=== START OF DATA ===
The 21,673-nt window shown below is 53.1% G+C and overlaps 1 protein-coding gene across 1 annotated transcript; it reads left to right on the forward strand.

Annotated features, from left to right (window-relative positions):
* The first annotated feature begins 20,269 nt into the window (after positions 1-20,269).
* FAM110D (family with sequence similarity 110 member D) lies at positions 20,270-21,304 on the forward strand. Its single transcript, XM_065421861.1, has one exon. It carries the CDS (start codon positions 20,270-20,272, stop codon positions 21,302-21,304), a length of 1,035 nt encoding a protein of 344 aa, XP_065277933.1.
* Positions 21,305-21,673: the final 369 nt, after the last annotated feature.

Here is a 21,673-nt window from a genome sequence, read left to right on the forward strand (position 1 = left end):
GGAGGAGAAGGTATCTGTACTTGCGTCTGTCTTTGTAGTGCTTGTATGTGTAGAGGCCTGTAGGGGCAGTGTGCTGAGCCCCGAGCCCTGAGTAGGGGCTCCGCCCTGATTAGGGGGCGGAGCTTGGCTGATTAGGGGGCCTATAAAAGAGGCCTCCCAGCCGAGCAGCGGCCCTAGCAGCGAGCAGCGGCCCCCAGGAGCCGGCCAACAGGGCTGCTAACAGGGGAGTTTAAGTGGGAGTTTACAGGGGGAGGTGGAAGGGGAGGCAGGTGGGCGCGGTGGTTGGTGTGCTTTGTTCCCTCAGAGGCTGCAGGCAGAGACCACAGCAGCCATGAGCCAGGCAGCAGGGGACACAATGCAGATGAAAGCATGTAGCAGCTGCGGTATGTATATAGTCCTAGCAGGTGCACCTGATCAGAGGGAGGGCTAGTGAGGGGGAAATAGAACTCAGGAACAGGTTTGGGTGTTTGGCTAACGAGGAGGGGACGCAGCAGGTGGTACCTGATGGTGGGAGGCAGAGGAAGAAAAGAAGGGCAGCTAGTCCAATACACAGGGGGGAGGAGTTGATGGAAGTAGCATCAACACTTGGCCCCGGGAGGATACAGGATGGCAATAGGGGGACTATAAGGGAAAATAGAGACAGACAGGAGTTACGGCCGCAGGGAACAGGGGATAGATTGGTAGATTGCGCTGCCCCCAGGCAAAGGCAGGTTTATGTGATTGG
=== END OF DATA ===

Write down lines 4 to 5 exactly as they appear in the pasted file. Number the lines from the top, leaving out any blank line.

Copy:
* FAM110D (family with sequence similarity 110 member D) lies at positions 20,270-21,304 on the forward strand. Its single transcript, XM_065421861.1, has one exon. It carries the CDS (start codon positions 20,270-20,272, stop codon positions 21,302-21,304), a length of 1,035 nt encoding a protein of 344 aa, XP_065277933.1.
* Positions 21,305-21,673: the final 369 nt, after the last annotated feature.